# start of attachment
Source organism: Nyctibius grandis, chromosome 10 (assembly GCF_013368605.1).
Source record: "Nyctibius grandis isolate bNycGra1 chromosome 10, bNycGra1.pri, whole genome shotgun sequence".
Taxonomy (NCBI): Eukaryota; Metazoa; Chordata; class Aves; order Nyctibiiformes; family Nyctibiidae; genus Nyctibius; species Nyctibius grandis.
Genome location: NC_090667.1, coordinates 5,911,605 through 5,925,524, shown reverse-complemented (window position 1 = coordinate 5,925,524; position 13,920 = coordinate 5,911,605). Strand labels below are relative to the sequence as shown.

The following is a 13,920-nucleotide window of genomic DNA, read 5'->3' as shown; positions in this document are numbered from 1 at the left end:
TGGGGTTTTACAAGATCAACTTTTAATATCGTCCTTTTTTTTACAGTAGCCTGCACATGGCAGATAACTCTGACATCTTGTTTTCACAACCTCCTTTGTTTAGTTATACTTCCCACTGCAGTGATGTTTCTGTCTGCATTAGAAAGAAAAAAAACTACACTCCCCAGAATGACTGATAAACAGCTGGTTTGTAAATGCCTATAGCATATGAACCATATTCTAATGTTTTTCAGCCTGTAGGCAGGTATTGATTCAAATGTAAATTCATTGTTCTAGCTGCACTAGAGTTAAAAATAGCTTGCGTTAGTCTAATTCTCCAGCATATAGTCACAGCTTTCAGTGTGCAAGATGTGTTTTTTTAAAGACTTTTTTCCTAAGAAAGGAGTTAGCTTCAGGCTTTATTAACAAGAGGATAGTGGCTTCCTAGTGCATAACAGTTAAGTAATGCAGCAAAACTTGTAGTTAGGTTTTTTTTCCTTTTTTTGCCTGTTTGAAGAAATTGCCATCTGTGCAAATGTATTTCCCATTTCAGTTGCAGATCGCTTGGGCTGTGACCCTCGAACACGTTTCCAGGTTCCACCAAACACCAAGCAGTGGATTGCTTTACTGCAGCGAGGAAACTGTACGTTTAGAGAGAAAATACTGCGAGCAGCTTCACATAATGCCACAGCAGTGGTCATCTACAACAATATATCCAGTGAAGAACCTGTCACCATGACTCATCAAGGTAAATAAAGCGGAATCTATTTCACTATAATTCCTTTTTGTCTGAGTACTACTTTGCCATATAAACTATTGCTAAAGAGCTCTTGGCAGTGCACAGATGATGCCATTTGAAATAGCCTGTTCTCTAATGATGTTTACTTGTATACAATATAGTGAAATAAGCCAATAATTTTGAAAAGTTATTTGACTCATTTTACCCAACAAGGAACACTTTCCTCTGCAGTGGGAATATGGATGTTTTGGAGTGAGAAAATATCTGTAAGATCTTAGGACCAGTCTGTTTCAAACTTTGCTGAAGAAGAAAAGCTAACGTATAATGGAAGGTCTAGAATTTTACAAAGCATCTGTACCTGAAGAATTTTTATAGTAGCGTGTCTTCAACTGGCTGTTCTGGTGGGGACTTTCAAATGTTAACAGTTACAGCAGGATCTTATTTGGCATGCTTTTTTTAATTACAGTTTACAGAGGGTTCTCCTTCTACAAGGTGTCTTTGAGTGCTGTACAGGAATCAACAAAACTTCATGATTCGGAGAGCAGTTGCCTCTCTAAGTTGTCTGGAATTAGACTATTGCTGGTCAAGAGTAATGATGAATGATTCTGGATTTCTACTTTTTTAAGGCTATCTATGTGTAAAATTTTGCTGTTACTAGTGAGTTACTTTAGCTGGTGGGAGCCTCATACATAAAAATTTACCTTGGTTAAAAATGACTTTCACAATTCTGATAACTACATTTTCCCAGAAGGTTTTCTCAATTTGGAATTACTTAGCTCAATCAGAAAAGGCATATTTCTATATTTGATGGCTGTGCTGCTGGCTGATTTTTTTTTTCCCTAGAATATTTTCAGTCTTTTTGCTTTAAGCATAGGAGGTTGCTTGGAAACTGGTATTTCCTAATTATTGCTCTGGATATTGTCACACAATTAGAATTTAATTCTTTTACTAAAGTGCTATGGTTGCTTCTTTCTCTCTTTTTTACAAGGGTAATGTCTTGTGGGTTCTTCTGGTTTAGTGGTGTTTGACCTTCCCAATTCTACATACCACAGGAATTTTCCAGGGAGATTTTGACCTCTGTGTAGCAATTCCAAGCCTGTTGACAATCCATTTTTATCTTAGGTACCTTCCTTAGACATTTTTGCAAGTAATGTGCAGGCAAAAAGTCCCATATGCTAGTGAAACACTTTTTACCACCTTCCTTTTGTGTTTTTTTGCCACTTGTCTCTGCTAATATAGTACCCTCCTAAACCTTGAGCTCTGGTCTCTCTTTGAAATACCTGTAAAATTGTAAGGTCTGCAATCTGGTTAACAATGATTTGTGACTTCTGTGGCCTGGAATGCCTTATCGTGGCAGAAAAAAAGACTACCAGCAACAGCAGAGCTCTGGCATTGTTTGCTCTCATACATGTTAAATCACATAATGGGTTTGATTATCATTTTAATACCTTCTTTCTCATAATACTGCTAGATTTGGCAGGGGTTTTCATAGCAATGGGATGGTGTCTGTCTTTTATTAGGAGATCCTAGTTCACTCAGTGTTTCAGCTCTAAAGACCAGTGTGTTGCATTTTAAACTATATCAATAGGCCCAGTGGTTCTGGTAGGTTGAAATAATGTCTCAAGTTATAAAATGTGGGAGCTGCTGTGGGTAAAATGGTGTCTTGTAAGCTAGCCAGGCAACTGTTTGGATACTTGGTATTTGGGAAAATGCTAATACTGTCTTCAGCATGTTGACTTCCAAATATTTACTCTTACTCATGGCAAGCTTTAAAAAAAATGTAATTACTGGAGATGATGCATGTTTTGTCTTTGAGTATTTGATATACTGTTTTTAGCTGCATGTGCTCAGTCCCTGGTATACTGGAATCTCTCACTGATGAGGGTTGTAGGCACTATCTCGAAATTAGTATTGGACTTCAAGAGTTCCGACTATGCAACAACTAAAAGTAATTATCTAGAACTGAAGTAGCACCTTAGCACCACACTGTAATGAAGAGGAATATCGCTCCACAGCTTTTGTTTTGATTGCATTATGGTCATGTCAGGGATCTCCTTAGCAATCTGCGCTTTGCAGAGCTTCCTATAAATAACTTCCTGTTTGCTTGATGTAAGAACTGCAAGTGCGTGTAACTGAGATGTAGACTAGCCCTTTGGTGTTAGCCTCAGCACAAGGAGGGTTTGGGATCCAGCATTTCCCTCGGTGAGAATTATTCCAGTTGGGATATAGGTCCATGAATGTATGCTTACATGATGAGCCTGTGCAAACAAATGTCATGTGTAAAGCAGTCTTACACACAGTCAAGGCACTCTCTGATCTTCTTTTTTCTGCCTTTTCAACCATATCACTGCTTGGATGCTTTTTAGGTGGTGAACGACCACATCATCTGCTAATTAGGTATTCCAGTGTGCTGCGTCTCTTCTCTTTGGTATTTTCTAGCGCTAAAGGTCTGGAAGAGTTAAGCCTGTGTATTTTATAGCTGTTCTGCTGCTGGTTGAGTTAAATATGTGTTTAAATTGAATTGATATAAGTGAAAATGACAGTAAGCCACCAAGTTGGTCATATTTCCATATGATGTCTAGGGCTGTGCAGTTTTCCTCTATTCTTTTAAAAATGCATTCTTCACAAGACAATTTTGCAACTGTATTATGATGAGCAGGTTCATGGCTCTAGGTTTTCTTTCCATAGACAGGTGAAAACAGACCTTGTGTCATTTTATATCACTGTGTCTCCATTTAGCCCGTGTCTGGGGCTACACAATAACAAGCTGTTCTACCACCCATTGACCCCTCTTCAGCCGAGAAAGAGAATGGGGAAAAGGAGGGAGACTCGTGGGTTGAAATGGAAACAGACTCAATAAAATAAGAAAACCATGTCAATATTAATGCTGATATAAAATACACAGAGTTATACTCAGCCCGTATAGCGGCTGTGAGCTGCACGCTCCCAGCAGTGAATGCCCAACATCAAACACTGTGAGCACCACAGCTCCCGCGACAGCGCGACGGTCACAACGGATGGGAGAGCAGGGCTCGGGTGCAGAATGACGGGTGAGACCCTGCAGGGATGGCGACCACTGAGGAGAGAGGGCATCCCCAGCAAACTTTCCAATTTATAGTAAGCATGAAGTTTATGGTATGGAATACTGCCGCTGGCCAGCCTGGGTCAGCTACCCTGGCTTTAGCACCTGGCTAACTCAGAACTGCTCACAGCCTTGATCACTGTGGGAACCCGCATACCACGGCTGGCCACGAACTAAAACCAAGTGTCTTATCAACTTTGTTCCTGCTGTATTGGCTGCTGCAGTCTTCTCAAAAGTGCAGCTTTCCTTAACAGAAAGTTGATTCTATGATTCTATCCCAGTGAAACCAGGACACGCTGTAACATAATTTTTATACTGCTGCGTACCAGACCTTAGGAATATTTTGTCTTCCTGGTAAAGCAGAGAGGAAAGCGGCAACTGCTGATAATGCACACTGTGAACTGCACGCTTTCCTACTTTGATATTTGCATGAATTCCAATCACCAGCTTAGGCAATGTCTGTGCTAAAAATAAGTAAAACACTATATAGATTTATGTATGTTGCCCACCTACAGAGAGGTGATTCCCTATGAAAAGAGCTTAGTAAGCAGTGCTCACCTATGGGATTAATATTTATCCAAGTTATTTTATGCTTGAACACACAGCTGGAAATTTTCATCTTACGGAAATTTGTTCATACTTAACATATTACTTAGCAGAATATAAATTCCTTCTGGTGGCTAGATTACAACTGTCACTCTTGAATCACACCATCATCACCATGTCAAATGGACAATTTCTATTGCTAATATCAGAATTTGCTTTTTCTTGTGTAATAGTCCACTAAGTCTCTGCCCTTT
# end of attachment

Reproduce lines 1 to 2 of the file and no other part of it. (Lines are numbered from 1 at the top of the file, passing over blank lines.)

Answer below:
Source organism: Nyctibius grandis, chromosome 10 (assembly GCF_013368605.1).
Source record: "Nyctibius grandis isolate bNycGra1 chromosome 10, bNycGra1.pri, whole genome shotgun sequence".